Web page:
healthy bytes: other reasons to go organic
Recently there has been a push in the US to highlight the “fact” that organic food is ‘no better for you than conventional food‘. According to Stanford University’s recent study – highly publicised by the media – there’s ‘little evidence of health benefits from organic foods‘. Hmm.
In response to these findings, Liz Oates (RMIT Health Sciences lecturer) claimed that the study missed the point of organic food. She pointed out that ‘most people who buy organic food buy it for what it doesn’t have rather than what it does have‘ and also that every organic food study conducted seems to find remarkably different results.
Nutrition aside, here are three other reasons to go organic if you can (afford it):
1. Organic produce is free from pesticides and fertilisers.
Who wants to eat chemicals? For a food to be classified as organic, it must be grown without treatment of pesticides or other harsh chemicals. There are many links found between chemicals in food and increased risk of immune deficiencies, especially in children. By avoiding the excess consumption of extra chemicals (especially antibacterial chemicals) you can strengthen your immune system. And if you’re unsure which organic foods to invest in, note that some fruits and vegetables are known to have more pesticide residue than others – here’s the list.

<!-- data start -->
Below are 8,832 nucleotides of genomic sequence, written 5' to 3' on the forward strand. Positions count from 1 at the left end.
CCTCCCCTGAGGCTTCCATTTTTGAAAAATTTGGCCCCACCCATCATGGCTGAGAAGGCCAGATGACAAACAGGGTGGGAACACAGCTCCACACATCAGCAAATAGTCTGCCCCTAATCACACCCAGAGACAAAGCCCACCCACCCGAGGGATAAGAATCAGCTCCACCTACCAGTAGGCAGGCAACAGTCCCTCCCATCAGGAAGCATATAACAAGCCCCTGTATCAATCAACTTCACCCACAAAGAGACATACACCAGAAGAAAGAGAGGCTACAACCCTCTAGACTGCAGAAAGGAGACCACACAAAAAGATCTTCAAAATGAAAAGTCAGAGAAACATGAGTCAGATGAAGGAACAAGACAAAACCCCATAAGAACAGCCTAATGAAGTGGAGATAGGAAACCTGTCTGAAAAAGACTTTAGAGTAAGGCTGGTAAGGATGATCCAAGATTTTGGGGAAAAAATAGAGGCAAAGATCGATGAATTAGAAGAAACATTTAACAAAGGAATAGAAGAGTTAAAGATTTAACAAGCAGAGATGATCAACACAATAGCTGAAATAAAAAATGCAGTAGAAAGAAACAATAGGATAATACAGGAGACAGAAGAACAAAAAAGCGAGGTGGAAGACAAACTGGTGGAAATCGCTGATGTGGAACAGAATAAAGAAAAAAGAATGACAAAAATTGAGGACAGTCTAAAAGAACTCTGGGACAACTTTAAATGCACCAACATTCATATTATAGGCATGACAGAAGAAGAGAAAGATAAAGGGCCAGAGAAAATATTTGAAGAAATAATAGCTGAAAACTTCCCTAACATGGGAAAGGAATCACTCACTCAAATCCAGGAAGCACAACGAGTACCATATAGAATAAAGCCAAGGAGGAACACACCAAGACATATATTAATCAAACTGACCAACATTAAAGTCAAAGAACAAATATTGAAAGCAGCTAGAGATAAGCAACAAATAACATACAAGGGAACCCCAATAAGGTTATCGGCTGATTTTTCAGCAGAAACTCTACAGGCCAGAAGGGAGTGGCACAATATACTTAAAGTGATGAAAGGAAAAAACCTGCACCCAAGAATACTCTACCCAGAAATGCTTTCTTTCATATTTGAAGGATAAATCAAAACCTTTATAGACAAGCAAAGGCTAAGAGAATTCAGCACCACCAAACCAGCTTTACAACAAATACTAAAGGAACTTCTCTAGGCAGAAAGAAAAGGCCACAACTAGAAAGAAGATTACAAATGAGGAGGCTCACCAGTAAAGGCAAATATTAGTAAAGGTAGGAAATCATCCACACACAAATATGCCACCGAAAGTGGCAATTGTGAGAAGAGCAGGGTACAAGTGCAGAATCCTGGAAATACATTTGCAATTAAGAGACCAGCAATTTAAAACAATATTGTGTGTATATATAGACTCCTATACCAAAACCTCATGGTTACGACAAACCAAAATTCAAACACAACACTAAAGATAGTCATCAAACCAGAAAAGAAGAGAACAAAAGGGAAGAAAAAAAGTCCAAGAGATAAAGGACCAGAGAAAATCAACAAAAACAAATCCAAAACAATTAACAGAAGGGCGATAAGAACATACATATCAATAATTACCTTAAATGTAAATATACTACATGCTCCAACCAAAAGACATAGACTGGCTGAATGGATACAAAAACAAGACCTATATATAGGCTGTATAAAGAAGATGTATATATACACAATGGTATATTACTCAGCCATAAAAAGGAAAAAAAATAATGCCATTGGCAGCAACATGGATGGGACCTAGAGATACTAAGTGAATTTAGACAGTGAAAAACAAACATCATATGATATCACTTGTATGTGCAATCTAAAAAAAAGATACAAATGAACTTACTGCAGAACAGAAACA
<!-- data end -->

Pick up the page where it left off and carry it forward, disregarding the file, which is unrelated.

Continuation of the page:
2. Organic meat comes from happier animals.
What do cows eat? Grass? Wrong! But they should. Beef cows are fed grains and often antibiotics, in order to fatten them up. More meat per cow = cheaper meat. Organic beef comes from cows that graze naturally in fields. Unlike conventional beef farmers, organic beef farmers aim to raise their cattle in a natural environment where they can act as cows would naturally. If you’re too scared to go vegetarian, perhaps think about buying organic meat?
3. Organic food cares for the environment.
Organic farming means less pollutants and toxic waste in the air and in the waterways. If that’s not enough, then think about how much power is used each year by those automatic pesticide-sprinklers and by the factories/laboratories that make the pesticides. Or the native plants, insects and birds that are unable to live nearby.
Do you often eat organic food? Why? Why not?